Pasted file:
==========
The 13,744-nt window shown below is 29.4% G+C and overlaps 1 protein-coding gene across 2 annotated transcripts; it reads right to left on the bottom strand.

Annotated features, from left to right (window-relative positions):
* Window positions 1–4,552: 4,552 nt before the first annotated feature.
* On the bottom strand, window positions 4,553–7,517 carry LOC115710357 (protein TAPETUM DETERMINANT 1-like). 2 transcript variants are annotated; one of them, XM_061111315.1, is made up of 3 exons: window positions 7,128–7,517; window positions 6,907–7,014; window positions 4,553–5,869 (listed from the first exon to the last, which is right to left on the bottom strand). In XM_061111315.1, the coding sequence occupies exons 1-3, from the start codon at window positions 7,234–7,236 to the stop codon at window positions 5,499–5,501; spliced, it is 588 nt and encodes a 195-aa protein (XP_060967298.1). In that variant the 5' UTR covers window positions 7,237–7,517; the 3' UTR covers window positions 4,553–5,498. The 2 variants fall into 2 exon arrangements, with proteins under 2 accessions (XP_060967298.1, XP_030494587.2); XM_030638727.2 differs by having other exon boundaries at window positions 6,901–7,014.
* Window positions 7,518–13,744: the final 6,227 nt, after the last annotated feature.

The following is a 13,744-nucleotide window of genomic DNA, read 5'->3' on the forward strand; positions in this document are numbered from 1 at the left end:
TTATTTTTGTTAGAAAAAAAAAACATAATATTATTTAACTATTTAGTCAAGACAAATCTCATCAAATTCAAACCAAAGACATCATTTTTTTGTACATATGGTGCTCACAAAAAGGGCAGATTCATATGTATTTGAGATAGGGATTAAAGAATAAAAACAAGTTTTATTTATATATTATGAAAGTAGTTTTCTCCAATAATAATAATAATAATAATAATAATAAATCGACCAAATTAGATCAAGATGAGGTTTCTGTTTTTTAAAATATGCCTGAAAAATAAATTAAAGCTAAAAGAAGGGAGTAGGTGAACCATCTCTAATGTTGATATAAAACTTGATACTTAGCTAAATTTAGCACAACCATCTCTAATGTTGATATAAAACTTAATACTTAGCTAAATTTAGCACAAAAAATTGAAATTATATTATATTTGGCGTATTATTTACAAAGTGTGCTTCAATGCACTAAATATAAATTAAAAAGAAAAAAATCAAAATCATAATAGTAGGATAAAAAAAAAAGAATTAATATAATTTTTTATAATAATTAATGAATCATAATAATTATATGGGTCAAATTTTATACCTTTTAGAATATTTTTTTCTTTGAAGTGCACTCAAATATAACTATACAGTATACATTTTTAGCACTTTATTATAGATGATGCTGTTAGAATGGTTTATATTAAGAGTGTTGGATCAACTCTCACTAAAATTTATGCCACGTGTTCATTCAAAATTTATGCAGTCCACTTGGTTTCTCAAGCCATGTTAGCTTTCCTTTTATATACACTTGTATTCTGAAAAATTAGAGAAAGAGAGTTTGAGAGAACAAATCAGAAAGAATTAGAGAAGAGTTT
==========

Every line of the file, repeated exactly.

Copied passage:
The 13,744-nt window shown below is 29.4% G+C and overlaps 1 protein-coding gene across 2 annotated transcripts; it reads right to left on the bottom strand.

Annotated features, from left to right (window-relative positions):
* Window positions 1–4,552: 4,552 nt before the first annotated feature.
* On the bottom strand, window positions 4,553–7,517 carry LOC115710357 (protein TAPETUM DETERMINANT 1-like). 2 transcript variants are annotated; one of them, XM_061111315.1, is made up of 3 exons: window positions 7,128–7,517; window positions 6,907–7,014; window positions 4,553–5,869 (listed from the first exon to the last, which is right to left on the bottom strand). In XM_061111315.1, the coding sequence occupies exons 1-3, from the start codon at window positions 7,234–7,236 to the stop codon at window positions 5,499–5,501; spliced, it is 588 nt and encodes a 195-aa protein (XP_060967298.1). In that variant the 5' UTR covers window positions 7,237–7,517; the 3' UTR covers window positions 4,553–5,498. The 2 variants fall into 2 exon arrangements, with proteins under 2 accessions (XP_060967298.1, XP_030494587.2); XM_030638727.2 differs by having other exon boundaries at window positions 6,901–7,014.
* Window positions 7,518–13,744: the final 6,227 nt, after the last annotated feature.

The following is a 13,744-nucleotide window of genomic DNA, read 5'->3' on the forward strand; positions in this document are numbered from 1 at the left end:
TTATTTTTGTTAGAAAAAAAAAACATAATATTATTTAACTATTTAGTCAAGACAAATCTCATCAAATTCAAACCAAAGACATCATTTTTTTGTACATATGGTGCTCACAAAAAGGGCAGATTCATATGTATTTGAGATAGGGATTAAAGAATAAAAACAAGTTTTATTTATATATTATGAAAGTAGTTTTCTCCAATAATAATAATAATAATAATAATAATAAATCGACCAAATTAGATCAAGATGAGGTTTCTGTTTTTTAAAATATGCCTGAAAAATAAATTAAAGCTAAAAGAAGGGAGTAGGTGAACCATCTCTAATGTTGATATAAAACTTGATACTTAGCTAAATTTAGCACAACCATCTCTAATGTTGATATAAAACTTAATACTTAGCTAAATTTAGCACAAAAAATTGAAATTATATTATATTTGGCGTATTATTTACAAAGTGTGCTTCAATGCACTAAATATAAATTAAAAAGAAAAAAATCAAAATCATAATAGTAGGATAAAAAAAAAAGAATTAATATAATTTTTTATAATAATTAATGAATCATAATAATTATATGGGTCAAATTTTATACCTTTTAGAATATTTTTTTCTTTGAAGTGCACTCAAATATAACTATACAGTATACATTTTTAGCACTTTATTATAGATGATGCTGTTAGAATGGTTTATATTAAGAGTGTTGGATCAACTCTCACTAAAATTTATGCCACGTGTTCATTCAAAATTTATGCAGTCCACTTGGTTTCTCAAGCCATGTTAGCTTTCCTTTTATATACACTTGTATTCTGAAAAATTAGAGAAAGAGAGTTTGAGAGAACAAATCAGAAAGAATTAGAGAAGAGTTT